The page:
178 F2d 322 Anchor Casualty Co v. McCaleb

178 F.2d 322

McCALEB, et al.

No. 12726.

United States Court of Appeals, Fifth Circuit.

Dec. 19, 1949.
Rehearing Denied Jan. 27, 1950.

A. D. Dyess, Houston, Texas, for appellant.

William C. Perry, Jr., Jack Binion, Harold A. Crawford, B. B. Patterson, Houston, Texas, for appellees.

Before HOLMES, McCORD, and WALLER, Circuit Judges.

HOLMES, Circuit Judge.

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This action was instituted as a suit for a declaratory judgment pursuant to Section 274(d) of the Judicial Code, now Title 28 U.S.C.A. §§ 2201 and 2202, to secure a construction of certain portions of a liability policy issued by appellant to the appellees. The claims are for property damages caused by an oil-well explosion. Appellant is a corporation, duly organized under the laws of Minnesota, and has a permit to do business in Texas. The appellees are citizens of Texas; there is complete diversity of citizenship between the parties; and the amount involved is in excess of $3000, exclusive of interest and costs.


The material facts, which were submitted to the court without a jury, may be briefly stated as follows: On July 5, 1947, Nichols McCaleb, H. A. Potter, Sr., and M. G. Hansbro, became associated as joint venturers in a mining partnership formed for the purpose of drilling for oil under a lease jointly owned by them. Potter and Hansbro agreed to advance the money necessary to meet the drilling expenses, and McCaleb agreed to take charge of the actual drilling operations. All parties were to consult on such matters as determining the sand in which completion would be sought, the point at which to perforate, and questions of like importance. In furtherance of the enterprise, H. A. Potter, Jr., was appointed trustee to hold legal title to the lease, and was authorized to countersign checks drawn by McCaleb on the joint account. At the request of Potter, Sr., and on behalf of the three joint venturers, H. A. Potter, Jr., secured the issuance of the policy in controversy through appellant's authorized agent. Potter, Jr., disclosed to the agent all of the material facts with reference to the partnership and the joint venture with reference to the drilling of this well. After being fully advised of all the facts, said agent decided that the policy should be issued in McCaleb's name, because the permit to drill, which was issued by the Texas Railroad Commission, was in his name. The premiums on the policy were paid by Hansbro and H. A. Potter, Sr.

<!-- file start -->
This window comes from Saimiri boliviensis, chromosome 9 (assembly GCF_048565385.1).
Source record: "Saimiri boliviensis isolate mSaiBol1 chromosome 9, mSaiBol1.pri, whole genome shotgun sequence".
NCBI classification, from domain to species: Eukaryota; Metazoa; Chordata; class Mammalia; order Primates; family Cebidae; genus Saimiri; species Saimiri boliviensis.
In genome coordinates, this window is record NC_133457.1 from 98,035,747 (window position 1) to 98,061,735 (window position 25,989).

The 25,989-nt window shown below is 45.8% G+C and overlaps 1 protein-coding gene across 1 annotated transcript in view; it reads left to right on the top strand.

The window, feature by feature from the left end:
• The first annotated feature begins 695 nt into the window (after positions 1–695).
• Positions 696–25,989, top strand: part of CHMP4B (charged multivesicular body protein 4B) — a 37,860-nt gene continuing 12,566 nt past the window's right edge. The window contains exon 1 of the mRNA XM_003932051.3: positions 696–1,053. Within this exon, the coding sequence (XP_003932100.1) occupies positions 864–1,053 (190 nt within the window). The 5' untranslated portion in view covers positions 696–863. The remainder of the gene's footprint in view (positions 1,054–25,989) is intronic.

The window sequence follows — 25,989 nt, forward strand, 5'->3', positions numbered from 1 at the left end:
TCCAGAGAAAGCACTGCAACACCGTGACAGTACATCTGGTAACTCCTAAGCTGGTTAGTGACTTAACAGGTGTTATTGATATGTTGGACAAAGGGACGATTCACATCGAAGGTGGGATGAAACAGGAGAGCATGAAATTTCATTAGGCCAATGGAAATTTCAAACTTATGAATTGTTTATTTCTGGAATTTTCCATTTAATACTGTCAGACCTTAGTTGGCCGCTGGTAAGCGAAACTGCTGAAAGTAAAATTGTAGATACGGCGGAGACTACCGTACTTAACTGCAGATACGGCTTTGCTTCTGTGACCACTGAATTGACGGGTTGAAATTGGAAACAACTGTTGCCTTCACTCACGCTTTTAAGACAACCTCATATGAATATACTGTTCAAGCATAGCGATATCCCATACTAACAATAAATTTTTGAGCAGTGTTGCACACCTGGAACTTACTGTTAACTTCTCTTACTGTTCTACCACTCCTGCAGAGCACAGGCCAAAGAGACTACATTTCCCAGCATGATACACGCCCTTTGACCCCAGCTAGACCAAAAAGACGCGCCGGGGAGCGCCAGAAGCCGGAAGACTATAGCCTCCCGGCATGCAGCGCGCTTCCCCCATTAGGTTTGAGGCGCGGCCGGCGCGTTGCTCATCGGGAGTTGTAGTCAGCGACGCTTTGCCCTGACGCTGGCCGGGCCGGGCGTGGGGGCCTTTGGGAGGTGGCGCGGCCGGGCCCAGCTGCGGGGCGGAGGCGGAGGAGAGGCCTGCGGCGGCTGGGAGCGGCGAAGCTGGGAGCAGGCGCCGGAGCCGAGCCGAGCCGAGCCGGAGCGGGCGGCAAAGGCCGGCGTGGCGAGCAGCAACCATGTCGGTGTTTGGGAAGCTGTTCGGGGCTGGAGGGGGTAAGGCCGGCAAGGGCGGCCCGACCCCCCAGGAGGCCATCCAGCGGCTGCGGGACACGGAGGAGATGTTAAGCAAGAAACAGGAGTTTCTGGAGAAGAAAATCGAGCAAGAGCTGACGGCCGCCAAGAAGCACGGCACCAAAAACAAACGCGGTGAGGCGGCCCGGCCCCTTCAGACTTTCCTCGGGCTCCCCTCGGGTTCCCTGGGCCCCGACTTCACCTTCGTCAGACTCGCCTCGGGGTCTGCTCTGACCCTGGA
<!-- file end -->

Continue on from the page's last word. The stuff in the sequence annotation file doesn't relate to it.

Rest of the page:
On March 17, 1948, while this policy was in full force and effect, and while the named insureds were attempting to accomplish their purpose, the oil well blew in with a tremendous gas pressure. It was a wild well for a period of approximately fifty hours before it was brought under control. During the time the well was out of control, considerable quantities of oil and gas distillate, sand, and mud, were blown into the air and carried by the wind onto the properties of landowners and tenants in the immediate area, resulting in claims by them for damages done to their property. At the time this action for a declaratory judgment was brought in the district court, four claims aggregating more than $35,000 had been filed in the state court against McCaleb, Potter, Sr., and Hansbro.